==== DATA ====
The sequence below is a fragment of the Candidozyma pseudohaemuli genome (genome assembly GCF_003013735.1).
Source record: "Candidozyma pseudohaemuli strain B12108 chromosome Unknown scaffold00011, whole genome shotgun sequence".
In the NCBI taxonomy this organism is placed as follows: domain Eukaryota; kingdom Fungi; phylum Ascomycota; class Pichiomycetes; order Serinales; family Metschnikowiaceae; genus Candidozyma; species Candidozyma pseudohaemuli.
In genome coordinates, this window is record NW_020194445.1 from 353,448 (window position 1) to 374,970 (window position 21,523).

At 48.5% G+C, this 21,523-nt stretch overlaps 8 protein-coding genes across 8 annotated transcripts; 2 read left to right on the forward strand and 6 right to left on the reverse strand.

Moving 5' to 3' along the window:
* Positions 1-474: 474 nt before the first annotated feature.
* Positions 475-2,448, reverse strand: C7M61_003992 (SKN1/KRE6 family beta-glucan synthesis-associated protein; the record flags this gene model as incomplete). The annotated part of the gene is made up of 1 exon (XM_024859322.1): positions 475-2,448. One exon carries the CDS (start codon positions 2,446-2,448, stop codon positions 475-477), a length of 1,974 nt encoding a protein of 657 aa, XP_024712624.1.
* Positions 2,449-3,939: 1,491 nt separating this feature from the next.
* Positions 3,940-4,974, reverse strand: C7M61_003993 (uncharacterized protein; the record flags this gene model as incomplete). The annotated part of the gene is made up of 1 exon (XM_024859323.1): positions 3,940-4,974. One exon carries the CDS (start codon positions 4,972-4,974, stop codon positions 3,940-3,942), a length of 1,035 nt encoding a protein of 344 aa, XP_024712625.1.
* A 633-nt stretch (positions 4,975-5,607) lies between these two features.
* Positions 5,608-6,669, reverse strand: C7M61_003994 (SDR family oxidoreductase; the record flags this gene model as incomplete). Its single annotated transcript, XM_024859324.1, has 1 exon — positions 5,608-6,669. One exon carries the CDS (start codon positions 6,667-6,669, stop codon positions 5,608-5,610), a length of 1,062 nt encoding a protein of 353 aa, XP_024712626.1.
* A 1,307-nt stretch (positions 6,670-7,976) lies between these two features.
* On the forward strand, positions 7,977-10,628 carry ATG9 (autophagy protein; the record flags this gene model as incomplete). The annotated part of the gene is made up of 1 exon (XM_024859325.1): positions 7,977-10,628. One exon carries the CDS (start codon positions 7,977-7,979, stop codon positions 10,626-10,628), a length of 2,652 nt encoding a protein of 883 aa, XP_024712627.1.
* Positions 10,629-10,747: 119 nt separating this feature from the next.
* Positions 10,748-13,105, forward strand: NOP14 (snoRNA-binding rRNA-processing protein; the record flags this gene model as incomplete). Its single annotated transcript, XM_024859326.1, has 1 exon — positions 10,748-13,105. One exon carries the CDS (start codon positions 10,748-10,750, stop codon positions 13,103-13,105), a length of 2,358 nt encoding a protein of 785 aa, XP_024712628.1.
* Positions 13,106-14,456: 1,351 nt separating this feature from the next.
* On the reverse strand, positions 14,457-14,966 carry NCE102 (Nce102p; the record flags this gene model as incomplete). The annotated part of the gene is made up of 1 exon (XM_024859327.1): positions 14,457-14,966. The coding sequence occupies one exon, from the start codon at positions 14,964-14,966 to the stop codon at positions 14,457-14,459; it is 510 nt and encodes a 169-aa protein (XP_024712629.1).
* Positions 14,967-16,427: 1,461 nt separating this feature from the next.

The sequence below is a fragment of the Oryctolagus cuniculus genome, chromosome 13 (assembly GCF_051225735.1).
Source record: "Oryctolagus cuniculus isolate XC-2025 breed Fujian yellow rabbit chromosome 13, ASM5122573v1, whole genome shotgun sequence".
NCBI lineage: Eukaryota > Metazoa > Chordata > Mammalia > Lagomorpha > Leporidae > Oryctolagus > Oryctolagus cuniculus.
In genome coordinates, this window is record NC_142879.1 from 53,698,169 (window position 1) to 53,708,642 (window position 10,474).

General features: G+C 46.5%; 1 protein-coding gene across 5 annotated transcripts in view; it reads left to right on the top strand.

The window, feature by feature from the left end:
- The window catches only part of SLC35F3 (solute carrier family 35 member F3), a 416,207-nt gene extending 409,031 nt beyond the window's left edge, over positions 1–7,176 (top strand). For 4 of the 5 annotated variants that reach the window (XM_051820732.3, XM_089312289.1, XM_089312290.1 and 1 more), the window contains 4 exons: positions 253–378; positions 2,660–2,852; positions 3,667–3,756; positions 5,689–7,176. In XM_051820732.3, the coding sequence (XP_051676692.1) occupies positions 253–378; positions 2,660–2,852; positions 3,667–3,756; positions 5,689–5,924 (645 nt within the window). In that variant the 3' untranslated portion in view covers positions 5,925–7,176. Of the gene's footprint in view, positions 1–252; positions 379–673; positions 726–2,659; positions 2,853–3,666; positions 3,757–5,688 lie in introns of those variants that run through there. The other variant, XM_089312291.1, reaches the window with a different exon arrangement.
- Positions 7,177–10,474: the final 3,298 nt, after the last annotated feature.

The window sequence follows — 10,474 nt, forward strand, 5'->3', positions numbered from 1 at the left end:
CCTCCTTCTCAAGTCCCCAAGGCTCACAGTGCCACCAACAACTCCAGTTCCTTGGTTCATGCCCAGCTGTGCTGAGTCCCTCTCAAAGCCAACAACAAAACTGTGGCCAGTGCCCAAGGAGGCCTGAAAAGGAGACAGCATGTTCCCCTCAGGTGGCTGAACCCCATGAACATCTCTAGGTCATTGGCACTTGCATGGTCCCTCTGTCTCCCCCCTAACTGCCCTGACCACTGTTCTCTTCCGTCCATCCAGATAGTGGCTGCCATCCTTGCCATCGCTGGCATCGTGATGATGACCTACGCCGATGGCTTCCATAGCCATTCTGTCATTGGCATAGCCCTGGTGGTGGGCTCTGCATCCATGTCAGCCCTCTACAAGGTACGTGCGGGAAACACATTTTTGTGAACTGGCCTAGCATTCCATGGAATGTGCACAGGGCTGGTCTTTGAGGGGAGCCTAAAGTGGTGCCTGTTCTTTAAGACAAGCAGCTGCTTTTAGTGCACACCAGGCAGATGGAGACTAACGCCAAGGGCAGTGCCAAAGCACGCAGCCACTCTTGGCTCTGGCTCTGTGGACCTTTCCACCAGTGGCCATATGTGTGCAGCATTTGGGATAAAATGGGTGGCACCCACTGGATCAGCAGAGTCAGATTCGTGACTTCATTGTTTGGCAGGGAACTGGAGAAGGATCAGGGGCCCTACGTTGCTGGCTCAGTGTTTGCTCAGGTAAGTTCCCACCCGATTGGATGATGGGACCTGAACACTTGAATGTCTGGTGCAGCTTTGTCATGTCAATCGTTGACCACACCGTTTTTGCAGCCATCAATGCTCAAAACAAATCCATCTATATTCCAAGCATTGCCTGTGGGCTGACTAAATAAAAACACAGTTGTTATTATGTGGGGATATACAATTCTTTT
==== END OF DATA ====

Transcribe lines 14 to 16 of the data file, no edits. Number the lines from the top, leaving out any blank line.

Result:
* On the forward strand, positions 7,977-10,628 carry ATG9 (autophagy protein; the record flags this gene model as incomplete). The annotated part of the gene is made up of 1 exon (XM_024859325.1): positions 7,977-10,628. One exon carries the CDS (start codon positions 7,977-7,979, stop codon positions 10,626-10,628), a length of 2,652 nt encoding a protein of 883 aa, XP_024712627.1.
* Positions 10,629-10,747: 119 nt separating this feature from the next.
* Positions 10,748-13,105, forward strand: NOP14 (snoRNA-binding rRNA-processing protein; the record flags this gene model as incomplete). Its single annotated transcript, XM_024859326.1, has 1 exon — positions 10,748-13,105. One exon carries the CDS (start codon positions 10,748-10,750, stop codon positions 13,103-13,105), a length of 2,358 nt encoding a protein of 785 aa, XP_024712628.1.